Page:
Beatriz at Dinner Is an Enlightened Sequel for the Trump Era

Classism, racism, and sexism in the age of (Ivanka) Trump are on full display in the film's clash of sage-burning touchy-feely types versus captains of industry.
Emily Yoshida
June 7, 2017
Salma Hayek in Beatriz at Dinner
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Elevation Pictures/IMDB
The magic thing about Enlightened, the short-lived but beloved HBO series Mike White co-created with Laura Dern in 2011, is that it didn’t need to be timely to feel urgent. There was something relaxed about its woundedness, a gentle pace to its breakdowns and revelations. It was political, but in the way a “Coexist” bumper sticker is political. But for those who wish Enlightened had kept running all the way into the Trump era, White and director Miguel Arteta now bring us Beatriz at Dinner, a kind of dystopic sequel. While the central conflict remains the same — sage-burning touchy-feely types versus captains of industry — you can feel the current Zeitgeist congealing in the dark corners of an expansive Newport Beach estate where most of the action takes place, altering the molecular compound of the drama. This is a more anguished film than anything White has written recently, not least because current events can’t help but invade its already full emotional plate.
 
Anchored by an enigmatic, elegiac performance by Salma Hayek, the film follows the titular holistic healer from her ramshackle Altadena house bursting with the barks and bleats of animals, to her job at a Santa Monica alternative cancer center, to, finally, the sprawling bluff-side Orange County home of a wealthy client (Connie Britton). Beatriz, a Mexican immigrant who came to California in the midst of harrowing circumstances, and Britton’s pampered, well-meaning housewife make for an odd pair, but White knows they’re by no means abnormal, and Arteta, Hayek, and Britton work together to establish the warm but incontrovertibly unequal dynamic between a wealthy white woman and the people she pays to make her life easier.
 
Beatriz and Britton’s Cathy have known each other for years, but when Beatriz’s car breaks down, forcing her to stay at the house during an important dinner with Cathy’s husband’s business partners, there’s a palpable sense of a line of propriety being crossed for the first time. With her charming spirituality and occupational usefulness, Beatriz has always been welcome, but she’s never been a guest. As soon as she sees Cathy in her true milieu, a heavy sense of alienation blankets the film — class alienation, yes, but also moral alienation. Wandering around the house in her sensible khakis, Beatriz is quietly ignored by Cathy and her friends, while the male guests blithely ask her for top-offs on their drinks. As the sun sets over the Pacific, a chill sets over the film that never really goes away.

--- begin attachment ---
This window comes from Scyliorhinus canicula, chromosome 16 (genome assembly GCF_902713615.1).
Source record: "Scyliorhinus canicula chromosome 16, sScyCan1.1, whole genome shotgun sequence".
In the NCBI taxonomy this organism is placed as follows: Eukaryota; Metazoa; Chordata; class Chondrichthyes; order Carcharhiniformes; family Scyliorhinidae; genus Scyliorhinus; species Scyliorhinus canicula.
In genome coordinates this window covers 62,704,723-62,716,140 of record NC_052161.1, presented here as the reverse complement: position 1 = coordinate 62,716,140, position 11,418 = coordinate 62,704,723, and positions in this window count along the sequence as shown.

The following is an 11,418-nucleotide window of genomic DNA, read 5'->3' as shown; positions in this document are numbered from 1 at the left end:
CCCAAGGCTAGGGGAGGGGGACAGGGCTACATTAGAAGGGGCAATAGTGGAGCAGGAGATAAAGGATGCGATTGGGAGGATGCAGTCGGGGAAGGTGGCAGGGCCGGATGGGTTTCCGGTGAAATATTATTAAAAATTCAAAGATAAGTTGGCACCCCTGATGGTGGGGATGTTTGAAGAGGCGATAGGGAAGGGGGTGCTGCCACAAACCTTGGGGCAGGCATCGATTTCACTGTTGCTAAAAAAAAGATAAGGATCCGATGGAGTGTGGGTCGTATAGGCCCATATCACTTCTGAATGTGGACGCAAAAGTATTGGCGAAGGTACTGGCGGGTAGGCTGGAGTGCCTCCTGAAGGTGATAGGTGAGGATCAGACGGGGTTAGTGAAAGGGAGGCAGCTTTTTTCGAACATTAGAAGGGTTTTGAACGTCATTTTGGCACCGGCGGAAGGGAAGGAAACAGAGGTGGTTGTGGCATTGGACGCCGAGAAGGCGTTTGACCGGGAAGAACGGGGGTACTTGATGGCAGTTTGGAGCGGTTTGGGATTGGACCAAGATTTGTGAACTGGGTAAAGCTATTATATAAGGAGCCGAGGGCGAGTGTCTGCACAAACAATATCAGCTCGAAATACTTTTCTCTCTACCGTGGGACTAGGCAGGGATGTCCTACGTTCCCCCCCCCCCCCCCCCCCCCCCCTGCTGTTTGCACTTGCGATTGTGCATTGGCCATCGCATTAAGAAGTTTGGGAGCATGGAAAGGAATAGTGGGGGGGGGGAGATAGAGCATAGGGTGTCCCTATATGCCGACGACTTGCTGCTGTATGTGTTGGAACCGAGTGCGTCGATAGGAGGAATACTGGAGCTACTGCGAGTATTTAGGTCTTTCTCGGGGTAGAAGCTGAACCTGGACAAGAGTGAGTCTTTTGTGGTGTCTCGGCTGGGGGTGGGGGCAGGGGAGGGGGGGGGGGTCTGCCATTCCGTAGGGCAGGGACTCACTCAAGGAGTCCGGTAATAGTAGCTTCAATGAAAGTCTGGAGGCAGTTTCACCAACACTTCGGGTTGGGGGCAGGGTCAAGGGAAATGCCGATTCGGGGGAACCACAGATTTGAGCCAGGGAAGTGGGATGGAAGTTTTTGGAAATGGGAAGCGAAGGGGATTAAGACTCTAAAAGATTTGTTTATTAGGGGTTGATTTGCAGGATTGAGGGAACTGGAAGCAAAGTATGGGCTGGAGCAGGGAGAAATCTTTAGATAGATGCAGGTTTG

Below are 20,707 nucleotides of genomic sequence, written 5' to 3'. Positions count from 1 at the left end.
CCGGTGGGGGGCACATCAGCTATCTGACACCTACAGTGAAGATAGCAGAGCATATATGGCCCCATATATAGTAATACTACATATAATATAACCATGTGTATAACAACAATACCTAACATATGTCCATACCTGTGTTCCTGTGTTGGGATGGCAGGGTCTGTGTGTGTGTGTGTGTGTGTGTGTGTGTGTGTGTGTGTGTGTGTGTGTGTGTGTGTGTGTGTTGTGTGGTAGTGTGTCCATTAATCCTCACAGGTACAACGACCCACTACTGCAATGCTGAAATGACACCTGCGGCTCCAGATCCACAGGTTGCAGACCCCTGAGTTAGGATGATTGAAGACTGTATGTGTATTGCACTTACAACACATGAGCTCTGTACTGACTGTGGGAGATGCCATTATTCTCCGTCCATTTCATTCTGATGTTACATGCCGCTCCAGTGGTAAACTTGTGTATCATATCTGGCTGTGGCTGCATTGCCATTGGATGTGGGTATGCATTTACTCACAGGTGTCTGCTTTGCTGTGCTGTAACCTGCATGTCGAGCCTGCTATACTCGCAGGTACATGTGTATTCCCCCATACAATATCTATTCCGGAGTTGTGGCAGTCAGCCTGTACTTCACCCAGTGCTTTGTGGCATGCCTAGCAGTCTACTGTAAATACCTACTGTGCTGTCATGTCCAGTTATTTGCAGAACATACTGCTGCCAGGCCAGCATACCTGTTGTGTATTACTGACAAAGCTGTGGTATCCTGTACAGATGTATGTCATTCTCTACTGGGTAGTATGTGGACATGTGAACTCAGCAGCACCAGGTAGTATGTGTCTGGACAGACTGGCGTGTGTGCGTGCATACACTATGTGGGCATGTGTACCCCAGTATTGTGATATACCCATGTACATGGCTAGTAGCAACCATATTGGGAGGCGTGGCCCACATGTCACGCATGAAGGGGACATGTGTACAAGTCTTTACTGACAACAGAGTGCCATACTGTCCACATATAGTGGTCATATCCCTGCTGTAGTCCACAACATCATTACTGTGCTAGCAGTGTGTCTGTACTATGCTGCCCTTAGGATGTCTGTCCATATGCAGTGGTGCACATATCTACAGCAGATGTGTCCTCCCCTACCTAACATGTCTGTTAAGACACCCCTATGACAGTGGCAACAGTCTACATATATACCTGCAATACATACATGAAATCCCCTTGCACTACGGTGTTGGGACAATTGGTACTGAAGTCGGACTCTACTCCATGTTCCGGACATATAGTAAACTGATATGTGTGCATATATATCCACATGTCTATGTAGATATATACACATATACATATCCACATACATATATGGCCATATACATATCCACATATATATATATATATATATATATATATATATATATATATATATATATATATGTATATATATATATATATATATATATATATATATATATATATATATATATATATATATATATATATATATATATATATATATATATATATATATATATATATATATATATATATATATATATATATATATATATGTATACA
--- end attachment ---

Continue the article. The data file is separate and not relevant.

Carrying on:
The guest of honor is Doug Strutt (played with puckered pomposity by John Lithgow), a development tycoon who’s there to celebrate the green-lighting of yet another mall-hotel-entertainment complex. He’s the personification of a certain kind of all too familiar evil, crowing about his right to stomp on the poor and disenfranchised, laughing off hippie protesters, tossing around titles for his memoir. A few years ago, Doug might have seemed cartoonish and too easy a villain. But Beatriz at Dinner is preoccupied with a very specific question — “what would you do if you were at a dinner table with one of these guys?” — guys who, it now seems, are everywhere.
 
For Beatriz, the question is even more charged because a direct connection she may or may not have to Strutt. But the thing that seems to shake Hayek’s Zen, makeup-free countenance more thoroughly is the realization that everyone in his orbit — including her dear old client — are at best blind to, and at worst complicit in, his greed and destruction. White’s created a microcosm where it’s easy to fit in as long as you’re only thinking about yourself, which feels all too familiar even for those of us who have never invited a Trump over for dinner.
 
As Beatriz indulges in more wine, among other therapeutic aids, she starts to embrace her status as an outsider, as a kind of placid, shaming bell-ringer who won’t let these rich white people alone. The way Hayek’s chosen to play this character — as a kind of haunted angel — lends itself to some surreal comic moments, but I left wanting Beatriz to be more than just a symbol. It’s harder to get inside her mind as the dynamic deteriorates and she realizes how drastic the stakes of the dinner are. But in the first half of the film, as she becomes more and more let down by the people around her, her performance is quietly shattering.
 
The ambiguous ending will be infuriating for some, and while I didn’t need Arteta and White to go out with fireworks (that’s not really the mode they’re working in) something more character-driven might have felt more satisfying. There is such a wealth here, after all — not only with Hayek and Lithgow’s diametrically opposed figures, but in the superficially generous but blinkered Cathy, and Chloë Sevigny and Jay Duplass as a younger, careerist couple with at least a toe still on the side of decency. Beatriz at Dinner may not stick the landing, but its central clash between healers and destroyers maintains its choke hold long after the credits have rolled.
July 4, 2017